Featured photo credit: VFS Digital Design via flickr.com

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          Last Updated on May 14, 2019

          8 Replacements for Google Notebook

          8 Replacements for Google Notebook

          Exploring alternatives to Google Notebook? There are more than a few ‘notebooks’ available online these days, although choosing the right one will likely depend on just what you use Google Notebook for.

          1. Zoho Notebook
            If you want to stick with something as close to Google Notebook as possible, Zoho Notebook may just be your best bet. The user interface has some significant changes, but in general, Zoho Notebook has pretty similar features. There is even a Firefox plugin that allows you to highlight content and drop it into your Notebook. You can go a bit further, though, dropping in any spreadsheets or documents you have in Zoho, as well as some applications and all websites — to the point that you can control a desktop remotely if you pare it with something like Zoho Meeting.
          2. Evernote
            The features that Evernote brings to the table are pretty great. In addition to allowing you to capture parts of a website, Evernote has a desktop search tool mobil versions (iPhone and Windows Mobile). It even has an API, if you’ve got any features in mind not currently available. Evernote offers 40 MB for free accounts — if you’ll need more, the premium version is priced at $5 per month or $45 per year. Encryption, size and whether you’ll see ads seem to be the main differences between the free and premium versions.
          3. Net Notes
            If the major allure for Google Notebooks lays in the Firefox extension, Net Notes might be a good alternative. It’s a Firefox extension that allows you to save notes on websites in your bookmarks. You can toggle the Net Notes sidebar and access your notes as you browse. You can also tag websites. Net Notes works with Mozilla Weave if you need to access your notes from multiple computers.
          4. i-Lighter
            You can highlight and save information from any website while you’re browsing with i-Lighter. You can also add notes to your i-Lighted information, as well as email it or send the information to be posted to your blog or Twitter account. Your notes are saved in a notebook on your computer — but they’re also synchronized to the iLighter website. You can log in to the site from any computer.
          5. Clipmarks
            For those browsers interested in sharing what they find with others, Clipmarks provides a tool to select clips of text, images and video and share them with friends. You can easily syndicate your finds to a whole list of sites such as Facebook, Twitter and Digg. You can also easily review your past clips and use them as references through Clipmarks’ website.
          6. UberNote
            If you can think of a way to send notes to UberNote, it can handle it. You can clip material while browsing, email, IM, text message or even visit the UberNote sites to add notes to the information you have saved. You can organize your notes, tag them and even add checkboxes if you want to turn a note into some sort of task list. You can drag and drop information between notes in order to manage them.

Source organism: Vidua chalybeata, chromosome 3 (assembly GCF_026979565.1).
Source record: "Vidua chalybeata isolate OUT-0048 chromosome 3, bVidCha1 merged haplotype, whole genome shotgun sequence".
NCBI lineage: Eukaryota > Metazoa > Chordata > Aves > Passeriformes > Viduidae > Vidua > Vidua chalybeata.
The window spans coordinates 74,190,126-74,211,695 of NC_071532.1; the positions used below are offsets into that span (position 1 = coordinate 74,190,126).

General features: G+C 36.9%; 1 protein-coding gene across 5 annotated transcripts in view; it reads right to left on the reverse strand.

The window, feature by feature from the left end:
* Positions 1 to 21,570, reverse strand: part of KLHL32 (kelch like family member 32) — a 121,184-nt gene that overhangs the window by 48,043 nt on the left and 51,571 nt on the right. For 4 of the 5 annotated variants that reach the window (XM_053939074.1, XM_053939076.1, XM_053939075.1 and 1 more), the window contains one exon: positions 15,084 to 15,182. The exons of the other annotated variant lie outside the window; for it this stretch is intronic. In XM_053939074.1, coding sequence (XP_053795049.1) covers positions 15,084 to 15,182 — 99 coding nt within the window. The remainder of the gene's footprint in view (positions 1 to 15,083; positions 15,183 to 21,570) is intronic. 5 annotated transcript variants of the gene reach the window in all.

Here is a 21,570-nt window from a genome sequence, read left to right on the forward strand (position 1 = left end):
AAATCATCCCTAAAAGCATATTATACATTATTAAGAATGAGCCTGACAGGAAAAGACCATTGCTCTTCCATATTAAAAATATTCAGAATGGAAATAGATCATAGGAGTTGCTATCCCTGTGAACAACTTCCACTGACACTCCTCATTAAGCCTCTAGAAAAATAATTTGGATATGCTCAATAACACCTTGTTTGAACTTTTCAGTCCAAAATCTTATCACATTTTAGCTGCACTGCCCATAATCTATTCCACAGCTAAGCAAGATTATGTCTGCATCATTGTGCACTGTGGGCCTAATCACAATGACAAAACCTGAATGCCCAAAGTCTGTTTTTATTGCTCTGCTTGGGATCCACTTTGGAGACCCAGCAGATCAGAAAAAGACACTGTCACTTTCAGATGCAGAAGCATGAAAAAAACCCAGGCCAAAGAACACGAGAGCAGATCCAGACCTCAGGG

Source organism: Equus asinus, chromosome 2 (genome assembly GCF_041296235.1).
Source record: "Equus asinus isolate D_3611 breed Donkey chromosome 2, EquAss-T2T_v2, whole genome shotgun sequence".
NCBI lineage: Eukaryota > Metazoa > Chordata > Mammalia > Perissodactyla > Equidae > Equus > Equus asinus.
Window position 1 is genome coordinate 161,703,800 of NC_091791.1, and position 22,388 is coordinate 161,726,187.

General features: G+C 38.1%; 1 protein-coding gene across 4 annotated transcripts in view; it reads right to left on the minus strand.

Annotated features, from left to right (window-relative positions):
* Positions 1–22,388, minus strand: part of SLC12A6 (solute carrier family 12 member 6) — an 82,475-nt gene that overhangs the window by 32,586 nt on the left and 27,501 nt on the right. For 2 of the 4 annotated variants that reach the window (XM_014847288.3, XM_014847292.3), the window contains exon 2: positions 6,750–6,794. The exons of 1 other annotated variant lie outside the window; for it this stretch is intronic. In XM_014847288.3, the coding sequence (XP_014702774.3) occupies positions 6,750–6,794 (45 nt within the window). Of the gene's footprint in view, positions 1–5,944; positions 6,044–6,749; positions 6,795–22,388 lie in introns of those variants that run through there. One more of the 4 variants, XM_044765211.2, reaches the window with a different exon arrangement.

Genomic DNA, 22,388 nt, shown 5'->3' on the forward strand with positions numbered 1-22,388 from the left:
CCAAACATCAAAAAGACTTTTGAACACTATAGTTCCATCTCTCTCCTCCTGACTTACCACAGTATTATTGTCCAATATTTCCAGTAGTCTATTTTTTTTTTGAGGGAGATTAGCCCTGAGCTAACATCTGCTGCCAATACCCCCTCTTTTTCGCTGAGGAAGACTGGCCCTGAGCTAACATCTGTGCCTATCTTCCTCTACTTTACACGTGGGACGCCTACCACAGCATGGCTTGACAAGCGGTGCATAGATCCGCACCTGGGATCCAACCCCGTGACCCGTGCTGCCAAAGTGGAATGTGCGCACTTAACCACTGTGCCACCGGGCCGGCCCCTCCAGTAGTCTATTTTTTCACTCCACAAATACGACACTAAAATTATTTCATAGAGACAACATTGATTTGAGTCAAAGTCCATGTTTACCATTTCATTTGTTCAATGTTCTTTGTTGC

7. iLeonardo
            iLeonardo treats research as a social concern. You can create a notebook on iLeonardo on a particular topic, collecting information online. You can also access other people’s notebooks. It may not necessarily take the place of Google Notebook — I’m pretty sure my notes on some subjects are cryptic — but it’s a pretty cool tool. You can keep notebooks private if you like the interface but don’t want to share a particular project. iLeonardo does allow you to follow fellow notetakers and receive the information they find on a particular topic.
          8. Zotero
            Another Firefox extension, Zotero started life as a citation management tool targeted towards academic researchers. However, it offers notetaking tools, as well as a way to save files to your notebook. If you do a lot of writing in Microsoft Word or Open Office, Zotero might be the tool for you — it’s integrated with both word processing software to allow you to easily move your notes over, as well as several blogging options. Zotero’s interface is also available in more than 30 languages.

          I’ve been relying on Google Notebook as a catch-all for blog post ideas — being able to just highlight information and save it is a great tool for a blogger.

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          In replacing it, though, I’m starting to lean towards Evernote. I’ve found it handles pretty much everything I want, especially with the voice recording feature. I’m planning to keep trying things out for a while yet — I’m sticking with Google Notebook until the Firefox extension quits working — and if you have any recommendations that I missed when I put together this list, I’d love to hear them — just leave a comment!